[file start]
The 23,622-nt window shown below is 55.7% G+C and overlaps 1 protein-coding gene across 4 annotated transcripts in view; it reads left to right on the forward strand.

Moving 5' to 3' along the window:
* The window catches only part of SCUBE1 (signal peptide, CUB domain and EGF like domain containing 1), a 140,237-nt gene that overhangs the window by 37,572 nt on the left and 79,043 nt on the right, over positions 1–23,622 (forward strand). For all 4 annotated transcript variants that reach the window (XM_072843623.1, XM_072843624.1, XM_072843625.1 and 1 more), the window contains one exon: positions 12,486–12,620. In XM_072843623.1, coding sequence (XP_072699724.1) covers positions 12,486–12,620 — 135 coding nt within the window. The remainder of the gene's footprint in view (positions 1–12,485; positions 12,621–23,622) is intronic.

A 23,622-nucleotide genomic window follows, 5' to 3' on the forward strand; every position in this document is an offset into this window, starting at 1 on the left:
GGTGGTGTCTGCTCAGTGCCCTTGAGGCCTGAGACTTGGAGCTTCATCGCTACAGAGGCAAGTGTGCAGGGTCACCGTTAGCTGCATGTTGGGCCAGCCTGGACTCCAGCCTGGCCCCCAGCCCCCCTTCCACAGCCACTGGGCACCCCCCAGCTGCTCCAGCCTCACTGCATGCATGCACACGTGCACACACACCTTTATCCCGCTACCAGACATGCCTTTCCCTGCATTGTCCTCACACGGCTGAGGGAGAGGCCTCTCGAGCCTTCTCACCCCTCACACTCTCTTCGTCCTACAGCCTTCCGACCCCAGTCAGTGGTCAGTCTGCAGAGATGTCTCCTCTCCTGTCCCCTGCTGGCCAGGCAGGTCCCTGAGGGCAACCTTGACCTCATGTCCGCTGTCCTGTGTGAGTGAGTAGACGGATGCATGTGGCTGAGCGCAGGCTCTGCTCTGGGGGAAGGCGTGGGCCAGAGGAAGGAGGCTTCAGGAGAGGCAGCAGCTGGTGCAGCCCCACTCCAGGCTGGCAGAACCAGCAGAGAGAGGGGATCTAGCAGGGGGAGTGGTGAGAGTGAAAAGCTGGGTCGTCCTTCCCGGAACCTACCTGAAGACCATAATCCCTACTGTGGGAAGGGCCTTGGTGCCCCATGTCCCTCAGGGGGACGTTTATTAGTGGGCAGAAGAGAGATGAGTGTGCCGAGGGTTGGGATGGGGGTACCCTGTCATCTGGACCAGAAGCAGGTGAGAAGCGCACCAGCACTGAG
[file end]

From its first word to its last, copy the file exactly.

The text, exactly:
The 23,622-nt window shown below is 55.7% G+C and overlaps 1 protein-coding gene across 4 annotated transcripts in view; it reads left to right on the forward strand.

Moving 5' to 3' along the window:
* The window catches only part of SCUBE1 (signal peptide, CUB domain and EGF like domain containing 1), a 140,237-nt gene that overhangs the window by 37,572 nt on the left and 79,043 nt on the right, over positions 1–23,622 (forward strand). For all 4 annotated transcript variants that reach the window (XM_072843623.1, XM_072843624.1, XM_072843625.1 and 1 more), the window contains one exon: positions 12,486–12,620. In XM_072843623.1, coding sequence (XP_072699724.1) covers positions 12,486–12,620 — 135 coding nt within the window. The remainder of the gene's footprint in view (positions 1–12,485; positions 12,621–23,622) is intronic.

A 23,622-nucleotide genomic window follows, 5' to 3' on the forward strand; every position in this document is an offset into this window, starting at 1 on the left:
GGTGGTGTCTGCTCAGTGCCCTTGAGGCCTGAGACTTGGAGCTTCATCGCTACAGAGGCAAGTGTGCAGGGTCACCGTTAGCTGCATGTTGGGCCAGCCTGGACTCCAGCCTGGCCCCCAGCCCCCCTTCCACAGCCACTGGGCACCCCCCAGCTGCTCCAGCCTCACTGCATGCATGCACACGTGCACACACACCTTTATCCCGCTACCAGACATGCCTTTCCCTGCATTGTCCTCACACGGCTGAGGGAGAGGCCTCTCGAGCCTTCTCACCCCTCACACTCTCTTCGTCCTACAGCCTTCCGACCCCAGTCAGTGGTCAGTCTGCAGAGATGTCTCCTCTCCTGTCCCCTGCTGGCCAGGCAGGTCCCTGAGGGCAACCTTGACCTCATGTCCGCTGTCCTGTGTGAGTGAGTAGACGGATGCATGTGGCTGAGCGCAGGCTCTGCTCTGGGGGAAGGCGTGGGCCAGAGGAAGGAGGCTTCAGGAGAGGCAGCAGCTGGTGCAGCCCCACTCCAGGCTGGCAGAACCAGCAGAGAGAGGGGATCTAGCAGGGGGAGTGGTGAGAGTGAAAAGCTGGGTCGTCCTTCCCGGAACCTACCTGAAGACCATAATCCCTACTGTGGGAAGGGCCTTGGTGCCCCATGTCCCTCAGGGGGACGTTTATTAGTGGGCAGAAGAGAGATGAGTGTGCCGAGGGTTGGGATGGGGGTACCCTGTCATCTGGACCAGAAGCAGGTGAGAAGCGCACCAGCACTGAG